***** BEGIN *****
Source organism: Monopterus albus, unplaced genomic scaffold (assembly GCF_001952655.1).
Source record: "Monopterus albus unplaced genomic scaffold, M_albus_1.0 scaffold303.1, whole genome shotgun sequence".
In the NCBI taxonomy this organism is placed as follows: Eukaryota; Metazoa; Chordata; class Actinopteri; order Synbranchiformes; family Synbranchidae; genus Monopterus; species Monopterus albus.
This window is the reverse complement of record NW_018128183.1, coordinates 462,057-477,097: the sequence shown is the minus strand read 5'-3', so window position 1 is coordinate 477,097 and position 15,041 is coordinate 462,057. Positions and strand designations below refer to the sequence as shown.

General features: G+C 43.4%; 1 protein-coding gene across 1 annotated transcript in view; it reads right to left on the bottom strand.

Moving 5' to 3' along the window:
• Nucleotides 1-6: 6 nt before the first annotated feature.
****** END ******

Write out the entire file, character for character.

Source organism: Monopterus albus, unplaced genomic scaffold (assembly GCF_001952655.1).
Source record: "Monopterus albus unplaced genomic scaffold, M_albus_1.0 scaffold303.1, whole genome shotgun sequence".
In the NCBI taxonomy this organism is placed as follows: Eukaryota; Metazoa; Chordata; class Actinopteri; order Synbranchiformes; family Synbranchidae; genus Monopterus; species Monopterus albus.
This window is the reverse complement of record NW_018128183.1, coordinates 462,057-477,097: the sequence shown is the minus strand read 5'-3', so window position 1 is coordinate 477,097 and position 15,041 is coordinate 462,057. Positions and strand designations below refer to the sequence as shown.

General features: G+C 43.4%; 1 protein-coding gene across 1 annotated transcript in view; it reads right to left on the bottom strand.

Moving 5' to 3' along the window:
• Nucleotides 1-6: 6 nt before the first annotated feature.